I was shutting down my PC on Monday evening when an email popped in, a reminder that Jim needed to renew his driver's license within the next few days. J. has held a CDL for decades, first when he was a long-haul trucker, then retaining it as he has continued to drag around heavy equipment on a trailer.
During December he had the physical exam required for renewal of the license every two years.
On Tuesday morning I mentioned the email which had stated that licensing could be renewed by mail or online, however none of the links provided on the state's website were functional. J. announced that he would go into town and renew his license at the courthouse.
'You can't,' I replied, 'That is no longer a possibility.'
'Well, then, fill out the online application for me!'
[Jim does a number of things online, but filling out a form is not one of his many skills.]
'I can't fill out the form--the online links don't work!'
I was feeling rather cross!
I do not like to be presented with demands or unusual circumstances first thing in the morning.
I had chosen to read until between 2 and 3 A.M.--a historical novel I wanted to finish.
I realized that trying to deal with the problematic government website on minimal sleep and before breakfast was detrimental to my temper.
Muddling about online I found the phone number for the new licensing location in town, handed it over to J. and stomped off to the kitchen.
Yes, he could renew his license there in person but there was often a waiting line so the earlier his arrival the better chance of not sitting [masked] until a clerk was free.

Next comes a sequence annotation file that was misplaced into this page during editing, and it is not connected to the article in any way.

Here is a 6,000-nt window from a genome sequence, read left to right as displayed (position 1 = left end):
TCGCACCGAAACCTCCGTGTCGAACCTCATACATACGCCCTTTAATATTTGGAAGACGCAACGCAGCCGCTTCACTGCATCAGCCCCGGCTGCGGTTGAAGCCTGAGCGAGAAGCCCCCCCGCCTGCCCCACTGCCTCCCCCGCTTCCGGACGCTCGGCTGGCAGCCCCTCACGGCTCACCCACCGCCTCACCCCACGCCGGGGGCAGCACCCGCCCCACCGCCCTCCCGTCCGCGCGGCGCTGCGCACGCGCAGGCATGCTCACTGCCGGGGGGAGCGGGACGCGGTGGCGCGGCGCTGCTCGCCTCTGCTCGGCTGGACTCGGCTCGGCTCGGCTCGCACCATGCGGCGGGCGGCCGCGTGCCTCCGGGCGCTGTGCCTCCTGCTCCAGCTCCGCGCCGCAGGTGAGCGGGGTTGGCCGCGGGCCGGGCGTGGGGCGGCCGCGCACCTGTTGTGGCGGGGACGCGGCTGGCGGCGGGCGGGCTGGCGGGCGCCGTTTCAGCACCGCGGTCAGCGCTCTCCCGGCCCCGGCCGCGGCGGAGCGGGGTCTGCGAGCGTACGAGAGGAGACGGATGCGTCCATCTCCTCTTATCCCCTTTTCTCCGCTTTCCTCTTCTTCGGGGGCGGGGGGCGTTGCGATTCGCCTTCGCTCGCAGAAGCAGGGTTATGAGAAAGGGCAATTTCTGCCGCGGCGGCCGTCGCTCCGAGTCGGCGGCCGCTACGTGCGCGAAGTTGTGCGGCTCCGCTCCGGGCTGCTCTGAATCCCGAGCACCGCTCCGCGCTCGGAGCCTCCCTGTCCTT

My license is due for renewal in March, so by going along [breakfast-less] I could save a later trip.
A sign on the street pointed us toward a hodgepodge of office buildings, most of them with no identifying designation. After approaching several, J. went into a nearby diner and asked for directions.
There were only a few people waiting when we arrived, and the receptionist, an acquaintance of our daughter, quickly filled out preliminary forms and guided us to a cubicle.
J. had by now decided to relinquish his CDL for a regular license which required, of course, an additional form to be signed.
There was a general milling about and only one clerk who seemed totally familiar with the new procedures.
We both opted for the 8 year license--hoping that we are still sound of mind and body when time rolls around for another renewal.
It was as well that J. decided we were heading to the little restaurant for a late breakfast.
As we tucked into our omelets he asked, 'Do you need anything while we are in town?'
I have been wanting to set up an LED fixture to tend some of my plants for the winter.
It took no time at all to locate them at Wal Mart along with a sack of cat kibble and a few other quickly gathered items.
Jim prefers the self checkout stands--I'm not fond of the small space allotted for the scanners.
The hand-held scanner gun, useful to scan heavy or awkward items without removal from the shopping cart, was not working. The 4 foot long packages of lights had to be balanced on the scanning unit, followed by the 18 lb bag of kibble. Thinking to speed checkout and get out of Wal Mart [I have a 15 minute tolerance for the place!] I began scanning the smaller items while J. lifted out the heavier ones. We were getting in each other's way.